She stormed into his world and captured his heart and just left him there. Alone. Maybe if he let the arrow fly, he could have her. Because then no one else would.
She looked up at him, flowers in her hair and smiled.
They say he had a heart of gold, but the archer felt cotton.
He would never hurt her. He could never.
He felt himself beginning to crumble.
He would watch her slowly grow into a fine lady. Sometimes she would take her younger brothers and sisters to the meadow. They would sit and laugh their time away. He would watch. Sometimes she would travel into the city by herself, old enough to carry the family’s cart. She would wave hello to the guards at the gate, always with a smile. He would watch. It was all he could ever do.
The archer struggled to understand the feelings that grew within him every time she disappeared from view. Feelings never bothered him before. It never mattered for his job. The cold stone walls around him were all he needed. He never used to be bored before, never lonely and never jealous.
One day she went into the city and brought out a man. Tall, handsome, rugged. He travelled with her to her house. She blushed all along the way. The archer’s bow was drawn. Oh, but he could shoot the man. Then she would know the pain he felt. Then she would know what loneliness meant. The she would be his again.
There is an emotion between sadness and anger. The archer felt it rage within his chest. An emotion so deep and primitive it was never given a name.
They say that he had a heart of gold, but the archer felt ice.
The point of his arrow faced the man’s head. It would be so easy to let it go. And then. And then what? He could not do it. He could not. He knew it would rip her apart if this man was suddenly gone from her life. He could not do that to her. What she was doing to him. Splinters and shards digging into his icy heart.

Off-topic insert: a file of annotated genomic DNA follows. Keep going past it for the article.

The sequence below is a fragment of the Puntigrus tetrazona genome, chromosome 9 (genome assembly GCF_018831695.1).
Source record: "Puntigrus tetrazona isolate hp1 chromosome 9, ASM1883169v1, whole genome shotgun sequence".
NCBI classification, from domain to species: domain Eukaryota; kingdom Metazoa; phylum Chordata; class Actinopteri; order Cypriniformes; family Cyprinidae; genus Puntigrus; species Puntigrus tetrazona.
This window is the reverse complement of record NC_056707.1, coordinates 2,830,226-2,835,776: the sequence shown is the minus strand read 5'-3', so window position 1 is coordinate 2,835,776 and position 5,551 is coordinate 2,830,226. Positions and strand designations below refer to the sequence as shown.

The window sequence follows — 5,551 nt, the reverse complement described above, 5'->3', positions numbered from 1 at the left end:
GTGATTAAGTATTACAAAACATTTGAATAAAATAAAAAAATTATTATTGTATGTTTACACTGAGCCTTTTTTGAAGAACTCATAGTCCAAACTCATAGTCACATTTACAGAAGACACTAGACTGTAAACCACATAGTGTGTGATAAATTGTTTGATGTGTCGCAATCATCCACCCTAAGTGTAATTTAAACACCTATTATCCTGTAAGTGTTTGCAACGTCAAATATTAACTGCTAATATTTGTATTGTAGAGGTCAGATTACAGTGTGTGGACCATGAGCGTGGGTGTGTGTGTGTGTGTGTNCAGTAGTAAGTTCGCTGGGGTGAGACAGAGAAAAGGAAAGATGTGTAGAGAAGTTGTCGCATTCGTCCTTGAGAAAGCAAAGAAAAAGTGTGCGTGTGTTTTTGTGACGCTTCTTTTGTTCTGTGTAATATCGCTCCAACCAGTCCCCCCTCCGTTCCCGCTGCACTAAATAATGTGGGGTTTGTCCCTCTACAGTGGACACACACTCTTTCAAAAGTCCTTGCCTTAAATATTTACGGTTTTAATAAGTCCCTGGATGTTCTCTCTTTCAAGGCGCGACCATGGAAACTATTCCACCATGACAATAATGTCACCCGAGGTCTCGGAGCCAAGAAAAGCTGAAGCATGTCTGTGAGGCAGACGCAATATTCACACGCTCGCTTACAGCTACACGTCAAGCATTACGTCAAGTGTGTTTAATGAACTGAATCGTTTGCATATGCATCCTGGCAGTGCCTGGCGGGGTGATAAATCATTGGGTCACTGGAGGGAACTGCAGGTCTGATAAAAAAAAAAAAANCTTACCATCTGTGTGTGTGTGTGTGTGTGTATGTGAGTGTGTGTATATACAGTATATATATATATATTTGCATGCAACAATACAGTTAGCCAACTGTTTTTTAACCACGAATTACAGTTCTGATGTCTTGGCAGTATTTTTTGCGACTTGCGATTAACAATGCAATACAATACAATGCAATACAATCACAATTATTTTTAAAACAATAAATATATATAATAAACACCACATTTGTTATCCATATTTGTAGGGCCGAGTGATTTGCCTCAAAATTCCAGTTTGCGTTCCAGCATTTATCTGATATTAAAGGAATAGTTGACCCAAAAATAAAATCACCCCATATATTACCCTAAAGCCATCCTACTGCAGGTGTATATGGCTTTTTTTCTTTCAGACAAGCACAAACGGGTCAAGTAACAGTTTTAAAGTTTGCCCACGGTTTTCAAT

One day the man went out of the town with his belongings and stayed with the girl. Her father would have been old, her brothers too young, they would need a man.
She stopped coming to the meadow.
The archer crumbled further.
A few years later, she appeared again. She was carrying with her a toddler. Her baby. He would watch her grow up too. Protect her as well, he vowed. For what else would he do?
They say he had a heart of gold, but the archer felt his ice heart melt.
Years by and there were more children, they would rush into the meadow with her, sing songs and play games. She was happy. He was content watching her smile. He felt himself grow old as he watched everyone grow. He watched as they began their first steps, as they laughed their little laughs, as they began to talk. He forgot what boredom meant.
Then the beast came, out of the far side of the forest. She was with her eldest daughter, only seven, the first child that the archer saw. The girl was playing in the meadow, her mother a ways away by the creek. Away but always within sight. Within sight but just a bit too far. The beast had eyes mad with fury, its horns tusks etched danger into the hearts of any unfortunate to gaze upon them. The beast didn’t seem to notice anything, but the girl. the girl noticed him. The little girl screamed, but stayed rooted on the spot. The beast charged at her. Her mother would never just watch. She ran towards the girl, but the beast, the beast would run faster.
They say he had a heart of stone, but the archer felt glass. Fragile and thin, a single touch would be all it would take to break his heart, to break him.
He had one arrow. He was not sure he would make the shot. He was old. Crumbling. So very old.
His bow was drawn.
He let his arrow fly.
Years later, when the daughter was fifteen, she climbed up to the top of the tower with her thirteen year old sister.
"Mother always talked about this place. She said she came to the top of the tower and gave him a kiss, so we’ve got to do it to. After all, I’m sure. I’m sure the stone arrow was from him. I’m sure he saved my life."
Determined, brave, just like her mother.
When they were close to the top the daughter started running.
His bow lay on the floor, its string broken. The archer, gone but for rubble on the floor and a shiny object that nested on the rubble.
They say he had a heart of gold, it glistened on the floor.